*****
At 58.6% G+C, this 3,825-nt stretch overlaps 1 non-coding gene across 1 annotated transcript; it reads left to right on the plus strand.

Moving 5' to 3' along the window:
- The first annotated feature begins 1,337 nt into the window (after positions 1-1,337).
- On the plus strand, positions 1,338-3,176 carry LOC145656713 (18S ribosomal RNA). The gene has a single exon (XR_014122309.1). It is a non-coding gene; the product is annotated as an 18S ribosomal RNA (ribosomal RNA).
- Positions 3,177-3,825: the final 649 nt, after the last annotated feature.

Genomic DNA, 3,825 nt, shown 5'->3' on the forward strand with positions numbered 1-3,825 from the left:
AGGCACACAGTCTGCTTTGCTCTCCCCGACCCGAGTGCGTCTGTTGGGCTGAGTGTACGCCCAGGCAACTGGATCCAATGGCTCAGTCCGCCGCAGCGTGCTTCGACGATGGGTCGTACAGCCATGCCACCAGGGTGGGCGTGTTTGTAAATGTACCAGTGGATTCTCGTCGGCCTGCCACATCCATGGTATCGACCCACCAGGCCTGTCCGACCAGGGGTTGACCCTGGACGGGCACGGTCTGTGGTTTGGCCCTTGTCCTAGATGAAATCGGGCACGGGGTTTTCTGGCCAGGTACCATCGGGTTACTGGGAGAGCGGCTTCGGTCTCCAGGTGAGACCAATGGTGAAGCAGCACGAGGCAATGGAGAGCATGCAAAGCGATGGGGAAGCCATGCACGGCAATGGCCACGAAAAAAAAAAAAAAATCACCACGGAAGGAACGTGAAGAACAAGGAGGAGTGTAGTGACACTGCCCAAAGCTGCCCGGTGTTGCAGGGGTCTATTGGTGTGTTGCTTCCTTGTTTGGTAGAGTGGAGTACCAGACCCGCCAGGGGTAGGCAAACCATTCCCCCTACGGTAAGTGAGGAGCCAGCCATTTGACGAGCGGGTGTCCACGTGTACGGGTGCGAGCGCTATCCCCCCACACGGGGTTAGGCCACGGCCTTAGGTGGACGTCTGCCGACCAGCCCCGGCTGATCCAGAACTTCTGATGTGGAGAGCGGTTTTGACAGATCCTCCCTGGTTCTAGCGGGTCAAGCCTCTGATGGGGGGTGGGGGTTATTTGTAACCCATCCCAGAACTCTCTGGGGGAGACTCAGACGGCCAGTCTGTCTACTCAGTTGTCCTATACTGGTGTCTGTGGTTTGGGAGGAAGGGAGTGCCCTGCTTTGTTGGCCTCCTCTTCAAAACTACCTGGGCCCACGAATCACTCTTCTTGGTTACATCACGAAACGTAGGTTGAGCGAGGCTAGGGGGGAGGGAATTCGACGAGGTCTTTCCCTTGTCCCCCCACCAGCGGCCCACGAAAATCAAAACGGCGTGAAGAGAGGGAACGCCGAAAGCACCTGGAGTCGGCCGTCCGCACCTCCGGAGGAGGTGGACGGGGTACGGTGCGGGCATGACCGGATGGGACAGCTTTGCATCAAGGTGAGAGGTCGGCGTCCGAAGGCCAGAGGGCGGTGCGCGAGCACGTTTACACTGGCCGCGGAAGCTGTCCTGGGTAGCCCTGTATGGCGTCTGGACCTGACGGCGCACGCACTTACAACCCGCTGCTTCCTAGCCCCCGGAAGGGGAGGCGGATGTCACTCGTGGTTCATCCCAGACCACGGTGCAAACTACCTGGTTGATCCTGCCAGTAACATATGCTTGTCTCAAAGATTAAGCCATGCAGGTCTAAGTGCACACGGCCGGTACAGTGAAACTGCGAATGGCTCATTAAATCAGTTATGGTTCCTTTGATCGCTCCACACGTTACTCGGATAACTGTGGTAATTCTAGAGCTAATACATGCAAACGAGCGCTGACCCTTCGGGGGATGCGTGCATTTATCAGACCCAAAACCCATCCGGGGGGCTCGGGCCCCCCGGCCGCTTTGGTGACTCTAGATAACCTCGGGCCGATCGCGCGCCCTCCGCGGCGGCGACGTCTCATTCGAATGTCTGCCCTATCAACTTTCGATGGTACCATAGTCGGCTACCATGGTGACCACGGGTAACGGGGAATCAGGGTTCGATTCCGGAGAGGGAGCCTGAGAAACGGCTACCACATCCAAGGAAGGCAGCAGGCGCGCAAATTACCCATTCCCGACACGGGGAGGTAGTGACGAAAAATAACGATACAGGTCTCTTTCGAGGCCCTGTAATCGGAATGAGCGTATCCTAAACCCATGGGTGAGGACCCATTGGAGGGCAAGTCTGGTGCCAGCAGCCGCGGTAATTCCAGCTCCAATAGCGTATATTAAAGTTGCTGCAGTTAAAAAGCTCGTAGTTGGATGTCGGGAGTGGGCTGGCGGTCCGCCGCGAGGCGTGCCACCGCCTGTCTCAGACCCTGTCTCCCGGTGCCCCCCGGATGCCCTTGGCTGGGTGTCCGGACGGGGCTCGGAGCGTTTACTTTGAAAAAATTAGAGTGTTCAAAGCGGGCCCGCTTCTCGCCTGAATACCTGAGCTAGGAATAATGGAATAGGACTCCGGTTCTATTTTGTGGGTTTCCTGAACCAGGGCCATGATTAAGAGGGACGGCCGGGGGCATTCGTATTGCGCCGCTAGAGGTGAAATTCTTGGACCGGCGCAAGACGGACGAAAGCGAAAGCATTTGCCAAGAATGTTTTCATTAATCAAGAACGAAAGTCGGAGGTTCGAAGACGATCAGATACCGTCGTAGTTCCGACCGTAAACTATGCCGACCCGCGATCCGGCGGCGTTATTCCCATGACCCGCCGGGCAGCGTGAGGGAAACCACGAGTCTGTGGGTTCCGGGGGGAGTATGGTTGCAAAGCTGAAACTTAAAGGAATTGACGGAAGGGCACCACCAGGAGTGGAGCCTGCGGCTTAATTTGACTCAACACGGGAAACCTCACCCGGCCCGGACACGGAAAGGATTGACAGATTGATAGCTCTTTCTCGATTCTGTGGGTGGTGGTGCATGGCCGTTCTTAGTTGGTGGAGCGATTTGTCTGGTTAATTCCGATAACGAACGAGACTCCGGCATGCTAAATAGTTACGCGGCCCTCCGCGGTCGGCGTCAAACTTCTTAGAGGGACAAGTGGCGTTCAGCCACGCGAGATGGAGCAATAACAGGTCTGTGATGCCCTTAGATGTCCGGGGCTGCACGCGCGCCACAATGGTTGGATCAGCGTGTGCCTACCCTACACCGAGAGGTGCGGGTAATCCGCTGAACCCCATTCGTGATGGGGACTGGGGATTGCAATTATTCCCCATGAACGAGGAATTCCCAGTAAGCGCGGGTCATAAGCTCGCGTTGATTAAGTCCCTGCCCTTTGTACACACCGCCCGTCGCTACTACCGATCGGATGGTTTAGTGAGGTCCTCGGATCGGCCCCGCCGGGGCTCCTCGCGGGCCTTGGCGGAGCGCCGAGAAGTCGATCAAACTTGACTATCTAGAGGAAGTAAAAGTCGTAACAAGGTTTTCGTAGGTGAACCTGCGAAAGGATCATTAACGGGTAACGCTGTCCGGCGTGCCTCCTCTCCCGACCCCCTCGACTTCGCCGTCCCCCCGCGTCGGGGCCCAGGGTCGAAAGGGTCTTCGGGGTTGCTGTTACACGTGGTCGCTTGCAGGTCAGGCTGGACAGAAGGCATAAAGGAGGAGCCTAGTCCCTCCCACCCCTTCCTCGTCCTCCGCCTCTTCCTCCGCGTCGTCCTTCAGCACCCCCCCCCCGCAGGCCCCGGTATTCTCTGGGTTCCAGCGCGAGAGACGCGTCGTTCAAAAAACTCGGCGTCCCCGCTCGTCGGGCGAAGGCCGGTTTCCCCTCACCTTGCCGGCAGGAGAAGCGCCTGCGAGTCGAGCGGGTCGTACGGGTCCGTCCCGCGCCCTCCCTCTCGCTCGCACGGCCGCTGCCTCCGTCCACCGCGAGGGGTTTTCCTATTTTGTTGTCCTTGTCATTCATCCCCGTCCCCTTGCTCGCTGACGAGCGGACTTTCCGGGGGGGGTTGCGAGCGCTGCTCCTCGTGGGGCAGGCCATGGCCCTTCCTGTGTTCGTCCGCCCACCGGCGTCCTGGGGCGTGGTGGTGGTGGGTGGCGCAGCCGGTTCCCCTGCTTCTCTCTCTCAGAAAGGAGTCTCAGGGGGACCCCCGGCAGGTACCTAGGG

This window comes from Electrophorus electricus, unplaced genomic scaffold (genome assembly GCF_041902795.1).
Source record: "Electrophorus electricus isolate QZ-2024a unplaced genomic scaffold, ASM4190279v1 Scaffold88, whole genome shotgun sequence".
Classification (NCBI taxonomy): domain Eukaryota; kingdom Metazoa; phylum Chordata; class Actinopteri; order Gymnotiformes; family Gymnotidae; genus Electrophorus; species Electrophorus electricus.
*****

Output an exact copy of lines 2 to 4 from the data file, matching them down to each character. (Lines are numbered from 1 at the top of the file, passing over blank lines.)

Moving 5' to 3' along the window:
- The first annotated feature begins 1,337 nt into the window (after positions 1-1,337).
- On the plus strand, positions 1,338-3,176 carry LOC145656713 (18S ribosomal RNA). The gene has a single exon (XR_014122309.1). It is a non-coding gene; the product is annotated as an 18S ribosomal RNA (ribosomal RNA).